Some initial thoughts from last weeks European party:
- 50% proposed haircut that the headlines were full of, actually closer to 16%. Why? Greek debt approximately EUR 350b. Of which approx. EUR 150b held by Greek and European central bank, which is not subject to any restructuring. Leaving us with about EUR 200b. Greek banks and pension funds own about EUR 85b. This is contentious and debatable, but if they take a 50% haircut, they will essentially be bust. Hence, they may well be absolved too. That leaves EUR 115b that will "voluntarily" take the haircut. 50% of which, is EUR 57.5b, or 16%.
- The initial reaction was euphoria, with PIGS bonds falling drastically. But once the euphoria wore off, Spanish and Italian bonds made a quick u turn, and are back to the levels they were trading at pre-announcement, dangerously close to the 6% level where other countries have required help. Why? Because EFSF doesn’t take a default off the table. It delays the time until default, by rolling maturities, but all it really does is shift who takes the loss. And Italy and Spain are too big for ANYONE to take the loss.
- The EFSF is leveraging EUR 440b 4 or 5 times, just 3 weeks after Merkel promised the Germans that it would not be leveraged. The leverage would use the EFSF AAA credit rating to enhance new debt and set up Special Purpose Investment vehicles to obtain the leverage. I.e. more of the problems of the 2007/08 credit crises.
- How does the leverage work? EFSF is like an empty box filled with promises of money- many of them from the very people who are most likely to need to borrow that same money. So should they need to borrow the money. They won't be able to fulfill their promise, so there will be less money for them to borrow. And then they've decided to leverage these empty promises of nothing.
- Who is going to buy into the new leveraged EFSF fund? Sarkozy seemed to imply if China WANTED to contribute, then Europe would probably be open to allowing them. However, Chinese Prime Minister said "Countries must put their own houses in order". A member of the Chinese central bank went on to say "It is in China's long term and intrinsic interest to help Europe because they are our biggest trading partner, but the chief concern is how to explain this decision to the Chinese people. The last thing China wants is to throw away the country's wealth and be seen as source of dumb money". China is extremely likely to invest in the EFSF, but on terms that are favorable to China.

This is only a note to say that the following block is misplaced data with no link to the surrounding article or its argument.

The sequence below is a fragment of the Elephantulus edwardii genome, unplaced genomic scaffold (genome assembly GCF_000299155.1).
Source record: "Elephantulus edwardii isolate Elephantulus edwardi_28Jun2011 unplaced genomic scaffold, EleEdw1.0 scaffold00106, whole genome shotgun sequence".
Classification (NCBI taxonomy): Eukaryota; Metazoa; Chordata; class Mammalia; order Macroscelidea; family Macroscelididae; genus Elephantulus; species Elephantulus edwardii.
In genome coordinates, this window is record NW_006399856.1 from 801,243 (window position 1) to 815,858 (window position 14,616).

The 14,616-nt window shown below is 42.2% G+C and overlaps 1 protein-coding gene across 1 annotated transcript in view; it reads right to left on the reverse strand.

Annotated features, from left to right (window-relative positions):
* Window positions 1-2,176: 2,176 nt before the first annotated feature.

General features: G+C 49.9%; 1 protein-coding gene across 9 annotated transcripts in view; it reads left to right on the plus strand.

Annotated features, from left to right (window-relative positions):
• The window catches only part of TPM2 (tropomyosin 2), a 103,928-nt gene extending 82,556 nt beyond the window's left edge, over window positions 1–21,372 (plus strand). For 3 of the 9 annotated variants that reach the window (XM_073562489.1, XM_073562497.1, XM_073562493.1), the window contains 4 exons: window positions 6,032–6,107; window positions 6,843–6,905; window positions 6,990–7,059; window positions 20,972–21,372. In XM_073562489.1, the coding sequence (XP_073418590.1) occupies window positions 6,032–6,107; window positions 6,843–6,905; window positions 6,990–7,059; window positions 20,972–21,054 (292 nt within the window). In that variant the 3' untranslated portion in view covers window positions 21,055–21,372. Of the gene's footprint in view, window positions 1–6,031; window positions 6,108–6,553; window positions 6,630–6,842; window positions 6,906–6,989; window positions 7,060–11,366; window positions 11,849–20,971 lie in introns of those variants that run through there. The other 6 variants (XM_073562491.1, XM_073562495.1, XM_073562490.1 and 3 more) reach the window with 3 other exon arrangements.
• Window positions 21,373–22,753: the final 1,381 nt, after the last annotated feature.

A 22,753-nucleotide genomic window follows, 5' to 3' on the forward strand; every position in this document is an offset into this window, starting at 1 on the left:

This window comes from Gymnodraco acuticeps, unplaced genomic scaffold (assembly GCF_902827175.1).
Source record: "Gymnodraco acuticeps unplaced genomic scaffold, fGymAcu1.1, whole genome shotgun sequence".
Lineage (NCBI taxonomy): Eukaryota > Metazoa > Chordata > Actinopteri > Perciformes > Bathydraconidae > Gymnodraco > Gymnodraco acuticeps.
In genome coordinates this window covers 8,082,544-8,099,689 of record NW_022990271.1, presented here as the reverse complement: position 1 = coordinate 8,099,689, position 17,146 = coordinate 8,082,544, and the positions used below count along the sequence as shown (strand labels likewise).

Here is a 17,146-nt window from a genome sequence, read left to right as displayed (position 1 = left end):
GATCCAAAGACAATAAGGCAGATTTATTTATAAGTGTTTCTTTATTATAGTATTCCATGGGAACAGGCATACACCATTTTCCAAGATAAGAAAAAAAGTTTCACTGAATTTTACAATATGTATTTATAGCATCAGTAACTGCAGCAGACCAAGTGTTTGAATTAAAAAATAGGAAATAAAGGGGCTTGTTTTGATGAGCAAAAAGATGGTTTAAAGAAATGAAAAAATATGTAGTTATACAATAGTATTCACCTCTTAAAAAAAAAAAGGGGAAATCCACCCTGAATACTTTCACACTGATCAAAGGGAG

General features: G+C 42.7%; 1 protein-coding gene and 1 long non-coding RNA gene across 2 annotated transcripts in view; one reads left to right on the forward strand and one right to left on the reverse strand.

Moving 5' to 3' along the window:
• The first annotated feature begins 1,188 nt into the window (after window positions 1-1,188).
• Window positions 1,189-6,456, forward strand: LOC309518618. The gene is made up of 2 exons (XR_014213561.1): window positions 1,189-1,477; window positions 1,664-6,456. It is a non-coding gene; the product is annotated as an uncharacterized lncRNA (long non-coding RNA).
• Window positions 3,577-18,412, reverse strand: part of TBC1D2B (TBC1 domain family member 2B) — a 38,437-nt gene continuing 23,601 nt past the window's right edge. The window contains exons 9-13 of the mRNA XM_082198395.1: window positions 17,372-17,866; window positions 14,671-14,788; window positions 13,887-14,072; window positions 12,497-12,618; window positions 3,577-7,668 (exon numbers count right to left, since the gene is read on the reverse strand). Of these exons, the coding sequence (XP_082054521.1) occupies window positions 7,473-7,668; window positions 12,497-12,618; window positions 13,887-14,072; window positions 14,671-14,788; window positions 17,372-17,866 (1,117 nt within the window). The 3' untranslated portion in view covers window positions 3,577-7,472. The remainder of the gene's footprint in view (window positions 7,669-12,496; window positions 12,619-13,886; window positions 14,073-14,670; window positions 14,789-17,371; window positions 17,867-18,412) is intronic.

- This was no solution. It’s a plaster for a long term problem. Don’t forget that at the last stress test, Europe's strongest bank was Dexia ……
- Also, the fact that these private investors were forced to take a voluntary haircut to the tune of 50%, does not create a credit event. I can't imagine the big banks who hold CDS's will take that lightly.
- And further, who is going to want to buy sovereign bonds now? At least beforehand, I can buy protections in the form of CDS's. Now that CDS's have been deemed worthless, why should I buy these EFSF bonds? Who is going to buy these bonds? Someone has to, otherwise Europe will blow up. And best case scenario, is that there are buyers, but too few of them, hence an - oversupply, a low price, rising yields ...... problem sounds familiar?